German uboats touched american soil three times during world war two
In reality, the leader of the group, George Dasch, turned all of them into the FBI. laimed all the credit but only when Dasch called the FBI did they have any idea German saboteurs were in the country.
In spite of many tall tales, German U-boats only touched American soil three times and they didn’t stay very long. Approaching an enemy coast to land agents was extremely dangerous since the boat had to go into shallow water and close an enemy coast with no intelligence.
Since the only real protection a U-Boat had was going deep underwater, being in shallow water made this impossible. Officers and crewmen intensely disliked missions such as this because it put them in such danger.
Over the years, dozens of people have told me how they had heard about German U-Boat coming ashore in the US to shop, go to the movies, have a beer, you name it. Absolutely none of these stories are true. A work colleague many years ago told me UBoat men used to come ashore for an evening of dinner, drinks, and dancing in Palm Beach. His grandfather met many of them. This is impossible but stories like this abound.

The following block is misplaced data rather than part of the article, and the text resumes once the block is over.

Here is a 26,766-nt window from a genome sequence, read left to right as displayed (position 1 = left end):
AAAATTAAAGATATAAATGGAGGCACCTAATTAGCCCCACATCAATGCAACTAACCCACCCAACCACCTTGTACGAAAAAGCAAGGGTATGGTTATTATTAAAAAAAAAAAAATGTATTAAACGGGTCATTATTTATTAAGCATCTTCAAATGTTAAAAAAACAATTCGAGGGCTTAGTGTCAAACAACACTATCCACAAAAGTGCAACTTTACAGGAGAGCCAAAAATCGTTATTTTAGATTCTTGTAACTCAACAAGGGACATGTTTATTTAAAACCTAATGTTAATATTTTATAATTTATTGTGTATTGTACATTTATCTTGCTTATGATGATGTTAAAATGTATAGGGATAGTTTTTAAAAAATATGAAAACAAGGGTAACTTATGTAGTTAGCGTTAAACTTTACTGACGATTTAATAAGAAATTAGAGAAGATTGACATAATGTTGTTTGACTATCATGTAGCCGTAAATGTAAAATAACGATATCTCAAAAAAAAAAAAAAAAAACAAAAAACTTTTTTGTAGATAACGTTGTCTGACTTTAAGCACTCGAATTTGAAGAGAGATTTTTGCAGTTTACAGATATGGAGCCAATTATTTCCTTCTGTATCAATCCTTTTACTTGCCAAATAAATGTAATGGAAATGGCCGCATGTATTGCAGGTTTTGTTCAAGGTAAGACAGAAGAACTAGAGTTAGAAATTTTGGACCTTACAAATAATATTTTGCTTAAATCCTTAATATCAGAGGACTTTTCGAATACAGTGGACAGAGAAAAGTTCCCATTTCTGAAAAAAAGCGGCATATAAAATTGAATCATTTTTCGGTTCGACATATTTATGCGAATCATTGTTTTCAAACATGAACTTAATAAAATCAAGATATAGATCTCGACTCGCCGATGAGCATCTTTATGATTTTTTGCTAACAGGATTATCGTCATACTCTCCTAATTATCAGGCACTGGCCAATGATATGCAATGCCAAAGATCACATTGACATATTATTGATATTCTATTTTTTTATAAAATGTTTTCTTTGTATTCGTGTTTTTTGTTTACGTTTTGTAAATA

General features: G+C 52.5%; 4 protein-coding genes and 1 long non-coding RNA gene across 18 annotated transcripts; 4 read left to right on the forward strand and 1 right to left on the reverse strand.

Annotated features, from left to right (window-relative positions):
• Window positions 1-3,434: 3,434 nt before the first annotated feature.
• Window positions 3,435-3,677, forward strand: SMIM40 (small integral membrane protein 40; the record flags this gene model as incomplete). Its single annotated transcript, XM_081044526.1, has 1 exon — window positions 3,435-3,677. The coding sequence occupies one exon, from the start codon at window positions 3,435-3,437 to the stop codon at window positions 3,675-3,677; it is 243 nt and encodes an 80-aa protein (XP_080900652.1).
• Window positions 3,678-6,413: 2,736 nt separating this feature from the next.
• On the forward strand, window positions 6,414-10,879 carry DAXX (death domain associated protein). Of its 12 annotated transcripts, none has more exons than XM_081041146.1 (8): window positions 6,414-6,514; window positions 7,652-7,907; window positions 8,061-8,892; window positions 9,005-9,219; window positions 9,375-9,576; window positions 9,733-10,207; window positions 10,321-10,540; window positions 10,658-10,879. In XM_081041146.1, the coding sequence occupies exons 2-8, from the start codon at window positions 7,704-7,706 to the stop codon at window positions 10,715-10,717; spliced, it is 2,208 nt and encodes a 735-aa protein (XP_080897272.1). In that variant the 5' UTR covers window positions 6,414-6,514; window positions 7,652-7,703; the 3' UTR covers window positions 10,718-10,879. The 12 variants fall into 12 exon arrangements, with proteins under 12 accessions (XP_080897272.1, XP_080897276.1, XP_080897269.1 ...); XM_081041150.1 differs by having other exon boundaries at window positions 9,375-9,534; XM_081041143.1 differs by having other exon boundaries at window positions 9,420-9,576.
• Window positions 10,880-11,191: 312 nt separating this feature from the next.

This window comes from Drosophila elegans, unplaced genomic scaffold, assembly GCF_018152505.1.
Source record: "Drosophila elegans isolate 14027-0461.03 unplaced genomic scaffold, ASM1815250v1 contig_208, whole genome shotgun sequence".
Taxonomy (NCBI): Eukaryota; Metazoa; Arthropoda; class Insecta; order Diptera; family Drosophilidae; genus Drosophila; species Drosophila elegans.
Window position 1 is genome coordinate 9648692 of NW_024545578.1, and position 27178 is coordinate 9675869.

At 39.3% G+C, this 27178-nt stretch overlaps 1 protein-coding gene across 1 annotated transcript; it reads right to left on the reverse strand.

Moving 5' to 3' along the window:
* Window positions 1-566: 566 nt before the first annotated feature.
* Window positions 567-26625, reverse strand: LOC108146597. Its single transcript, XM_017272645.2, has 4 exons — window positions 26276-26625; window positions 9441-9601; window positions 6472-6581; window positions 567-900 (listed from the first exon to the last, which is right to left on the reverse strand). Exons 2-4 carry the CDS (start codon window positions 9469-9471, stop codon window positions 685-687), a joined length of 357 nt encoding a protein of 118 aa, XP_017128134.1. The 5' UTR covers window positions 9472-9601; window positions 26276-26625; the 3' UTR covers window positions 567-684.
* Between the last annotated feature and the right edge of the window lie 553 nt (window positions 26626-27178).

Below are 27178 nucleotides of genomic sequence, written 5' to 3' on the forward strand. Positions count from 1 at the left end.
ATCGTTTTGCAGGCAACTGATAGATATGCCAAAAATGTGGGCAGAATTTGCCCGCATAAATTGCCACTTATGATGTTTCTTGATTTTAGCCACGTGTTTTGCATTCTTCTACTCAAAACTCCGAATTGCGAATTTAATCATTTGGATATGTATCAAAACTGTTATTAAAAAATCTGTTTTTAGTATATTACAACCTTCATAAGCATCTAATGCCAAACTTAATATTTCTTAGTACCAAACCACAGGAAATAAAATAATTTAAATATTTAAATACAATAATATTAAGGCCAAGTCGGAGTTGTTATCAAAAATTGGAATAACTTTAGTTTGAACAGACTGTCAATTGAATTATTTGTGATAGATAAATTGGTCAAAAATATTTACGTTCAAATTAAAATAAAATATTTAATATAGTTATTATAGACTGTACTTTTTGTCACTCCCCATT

I have asked the two top U-Boat historians in the world Jak P Mallman-Showell and Dr. Timothy Mulligan if any of these stories are true and they both said, “no.” And gave me permission to quote them.
NEW YORK TIMES 10 December 1945
Aircraft and many other key armaments, relied on aluminum. As rugged as they seem, you could punch a sharpened pencil through the side of a B-17. Aluminum production in the US skyrocketed during the war. Because it is difficult to make and requires huge amounts of electricity, there are many points in the production cycle which a saboteur could disrupt.